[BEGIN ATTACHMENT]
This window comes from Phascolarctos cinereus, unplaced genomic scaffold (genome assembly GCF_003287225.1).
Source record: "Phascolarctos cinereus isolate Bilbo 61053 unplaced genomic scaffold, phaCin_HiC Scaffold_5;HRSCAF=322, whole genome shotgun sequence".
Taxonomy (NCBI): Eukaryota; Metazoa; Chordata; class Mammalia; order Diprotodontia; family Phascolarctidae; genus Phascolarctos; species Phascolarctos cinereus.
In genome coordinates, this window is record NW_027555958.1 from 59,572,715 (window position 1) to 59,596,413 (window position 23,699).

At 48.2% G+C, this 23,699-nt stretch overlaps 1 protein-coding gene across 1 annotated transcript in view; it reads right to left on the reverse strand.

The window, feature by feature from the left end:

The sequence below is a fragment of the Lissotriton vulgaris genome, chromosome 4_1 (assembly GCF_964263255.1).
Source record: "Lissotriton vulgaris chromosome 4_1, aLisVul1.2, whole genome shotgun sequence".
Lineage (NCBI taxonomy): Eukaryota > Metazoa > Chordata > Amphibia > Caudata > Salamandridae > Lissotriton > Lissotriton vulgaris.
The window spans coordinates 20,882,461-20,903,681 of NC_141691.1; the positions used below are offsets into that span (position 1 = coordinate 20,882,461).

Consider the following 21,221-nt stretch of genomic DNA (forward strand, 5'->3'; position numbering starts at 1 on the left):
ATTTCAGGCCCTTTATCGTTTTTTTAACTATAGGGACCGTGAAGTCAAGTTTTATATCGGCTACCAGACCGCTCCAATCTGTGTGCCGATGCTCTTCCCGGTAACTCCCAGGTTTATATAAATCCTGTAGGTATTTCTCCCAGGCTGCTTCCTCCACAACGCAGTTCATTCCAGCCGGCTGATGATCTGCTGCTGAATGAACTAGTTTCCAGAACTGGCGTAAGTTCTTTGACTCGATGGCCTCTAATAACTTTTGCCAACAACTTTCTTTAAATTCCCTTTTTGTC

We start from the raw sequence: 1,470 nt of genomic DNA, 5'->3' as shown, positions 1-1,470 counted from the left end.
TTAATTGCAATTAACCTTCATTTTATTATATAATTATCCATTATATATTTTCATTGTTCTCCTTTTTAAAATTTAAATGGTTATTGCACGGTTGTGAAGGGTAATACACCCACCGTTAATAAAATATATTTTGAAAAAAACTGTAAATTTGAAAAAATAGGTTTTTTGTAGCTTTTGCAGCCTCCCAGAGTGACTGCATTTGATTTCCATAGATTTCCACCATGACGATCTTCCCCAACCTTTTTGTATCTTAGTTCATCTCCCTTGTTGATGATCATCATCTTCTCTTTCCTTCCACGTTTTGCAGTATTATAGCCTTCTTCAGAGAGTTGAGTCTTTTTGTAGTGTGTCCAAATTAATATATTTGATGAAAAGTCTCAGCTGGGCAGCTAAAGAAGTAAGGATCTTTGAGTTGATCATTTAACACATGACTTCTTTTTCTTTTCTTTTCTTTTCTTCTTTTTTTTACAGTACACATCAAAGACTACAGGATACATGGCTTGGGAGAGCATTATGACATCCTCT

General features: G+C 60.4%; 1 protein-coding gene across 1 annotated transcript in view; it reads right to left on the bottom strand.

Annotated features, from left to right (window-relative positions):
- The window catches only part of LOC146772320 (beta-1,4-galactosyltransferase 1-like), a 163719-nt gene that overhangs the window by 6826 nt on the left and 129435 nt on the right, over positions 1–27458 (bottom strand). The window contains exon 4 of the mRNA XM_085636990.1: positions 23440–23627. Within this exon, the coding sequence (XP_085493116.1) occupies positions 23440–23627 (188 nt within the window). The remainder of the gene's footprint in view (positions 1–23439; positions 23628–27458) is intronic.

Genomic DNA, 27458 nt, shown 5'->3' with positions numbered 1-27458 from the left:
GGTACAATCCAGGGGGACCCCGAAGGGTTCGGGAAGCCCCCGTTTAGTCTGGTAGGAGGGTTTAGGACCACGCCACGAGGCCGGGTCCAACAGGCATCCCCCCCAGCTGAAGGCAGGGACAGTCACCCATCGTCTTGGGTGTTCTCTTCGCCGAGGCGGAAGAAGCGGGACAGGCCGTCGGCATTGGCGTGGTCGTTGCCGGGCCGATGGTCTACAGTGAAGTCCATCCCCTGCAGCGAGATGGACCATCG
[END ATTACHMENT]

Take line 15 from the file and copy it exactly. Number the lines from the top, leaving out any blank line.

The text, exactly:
General features: G+C 60.4%; 1 protein-coding gene across 1 annotated transcript in view; it reads right to left on the bottom strand.